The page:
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Quick Question About Chiasmus


silvermoon383

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In my creative writing class we're on poetry now, and for the poetry assignment we have mostly free reign to do whatever kind of poetry we want. However, I'm no poet. I don't understand it on any level, and aside from the elementary "rhyming" poems (things along the lines of roses are red, violets are blue...). While wracking my brain, chiasmus came to it. So my simple question is thus:

Is chiasmus considered a form of poetry, or is it just a literary structure/device?

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In the realm of literary devices, I think punctuation ranks last, and below that, chiasmus. We would get no points for discovering a chiasmus in Latin class. A homoioteleuton, a litotes or a pars pro toto, now that would get our Latin teachers all worked up. Chiasmus? Pffff.....

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Is chiasmus considered a form of poetry, or is it just a literary structure/device?

Chiasmus is not an English poetic form.

English poetry runs far more to the rhyming forms (sonnets, etc.), and yet more to the metered (iambic and so on) forms. However, there are many others, beginning with "free, blank verse" (which is barely distinguishable from prose).

Poets are allowed to create their own forms. One is illustrated in Psalm 119, where each line in the stanza begins with the same letter of the aleph-beth, and each stanza uses the succeeding letter. An English version might be acceptable.

However, one method that is less intensive is picking a lot of words beginning with the same letter (or sound): willow, wigeon, widow, wallow, wattle, withe, wight, ... . Then pick several and link them in an unexpected way. These are the first lines of a poem I first saw in The New Era (as I recall):

"A wigeon sat on a willow

Where never a wigeon should be

..."

All the best,

Lehi

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So I wouldn't be able to use it for this assignment then?

I wouldn't, but it is a poetic form and could meet the assignment requirements. It is not terribly easy to do well (but little is).

I'd try a Limerick before a chaiasm, and they're no walk in the park.

Here's one I wrote in honor of Home Teaching:

A faithful Home Teacher named Wright

Could travel much faster than light.

He set out one May in a relative way,

And did April's Home Teaching that night.

Of course, I copied one of the themes and that's not always seen in a good light.

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In my creative writing class we're on poetry now, and for the poetry assignment we have mostly free reign to do whatever kind of poetry we want. However, I'm no poet. I don't understand it on any level, and aside from the elementary "rhyming" poems (things along the lines of roses are red, violets are blue...). While wracking my brain, chiasmus came to it. So my simple question is thus:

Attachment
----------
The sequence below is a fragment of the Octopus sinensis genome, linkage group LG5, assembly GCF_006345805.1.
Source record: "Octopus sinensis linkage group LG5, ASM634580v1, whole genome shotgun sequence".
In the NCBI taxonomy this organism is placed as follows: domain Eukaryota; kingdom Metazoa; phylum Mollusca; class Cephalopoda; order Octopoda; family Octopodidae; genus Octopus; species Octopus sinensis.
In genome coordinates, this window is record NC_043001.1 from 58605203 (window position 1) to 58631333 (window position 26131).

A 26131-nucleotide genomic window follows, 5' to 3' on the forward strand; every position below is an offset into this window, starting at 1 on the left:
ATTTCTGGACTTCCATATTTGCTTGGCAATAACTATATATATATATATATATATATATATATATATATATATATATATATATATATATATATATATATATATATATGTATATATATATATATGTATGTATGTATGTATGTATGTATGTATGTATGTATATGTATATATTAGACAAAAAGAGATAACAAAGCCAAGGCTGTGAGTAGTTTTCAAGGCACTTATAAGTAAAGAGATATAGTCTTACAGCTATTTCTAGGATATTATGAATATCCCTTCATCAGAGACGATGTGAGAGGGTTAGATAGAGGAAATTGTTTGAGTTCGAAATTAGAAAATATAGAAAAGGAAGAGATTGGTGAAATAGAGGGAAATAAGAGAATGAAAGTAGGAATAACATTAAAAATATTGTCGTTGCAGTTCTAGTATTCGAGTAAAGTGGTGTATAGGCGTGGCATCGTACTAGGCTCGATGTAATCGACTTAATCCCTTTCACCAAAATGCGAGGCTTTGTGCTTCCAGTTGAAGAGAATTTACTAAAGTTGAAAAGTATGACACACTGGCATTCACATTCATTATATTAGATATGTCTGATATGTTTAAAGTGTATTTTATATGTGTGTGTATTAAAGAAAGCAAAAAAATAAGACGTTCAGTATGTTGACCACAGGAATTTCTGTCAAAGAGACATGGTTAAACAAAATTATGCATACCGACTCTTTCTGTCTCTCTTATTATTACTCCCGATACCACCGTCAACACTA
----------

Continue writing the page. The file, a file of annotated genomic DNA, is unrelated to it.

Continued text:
Is chiasmus considered a form of poetry, or is it just a literary structure/device?

Some experts label it a rhetorical structure, but it can be used poetically.

A lot of poets, for example, go for visual impact (like e. e. cummings) as well as rhyme, meter, alliteration, punning, etc., and a lot nursery rhymes use it -- to the delight of children (e.g., Hickory ****ory Dock -- CENSORED).

Here's one from John Keats' "Ode on a Grecian Urn",

Beauty is truth,

Truth beauty.

.

Your teacher is trying to get you to stretch a little. Try it out. Be creative.

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Oh believe me, writing a poem all by itself is already stretching it. It took me 5 days to get a chiasmic poem on paper (and I did show chiamsus to her first, she was quite interested.)

Thanks for all the help, I get to submit it for the peer-reviewing today and I'll find out what everyone thinks of it on Thursday. When it's in for good next Tuesday I'll toss it up in here for anyone who's interested in reading it.

And out of curiosity, why do you have that "censored" after Hickory ****ory Dock?

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out of curiosity, why do you have that "censored" after Hickory ****ory Dock?

The software here automatically censors all references to a certain diminutive for "Richard" (hint: it's not "Rich" nor "Rick"), even when it's buried in a name like "Charles ****ens", or "Hickory, ****ory, Dock"

Lehi

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The software here automatically censors all references to a certain diminutive for "Richard" (hint: it's not "Rich" nor "Rick"), even when it's buried in a name like "Charles ****ens", or "Hickory, ****ory, Dock"

Lehi

Ironically, seeing it blanked out makes you instantly think of the naughty meaning of that word, whereas if you see Charles D's name uncensored, it never occurs to you to make the connection.

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Oops, sorry. I didn't mean the stars, I was wondering why he physically wrote "censored" after the name of the rhyme.

I think the answer is the same in any case.

The software automatically censors the four letters in question, and, after previewing the result of his efforts, he wanted to make sure that we knew he knew what had happened.

Lehi

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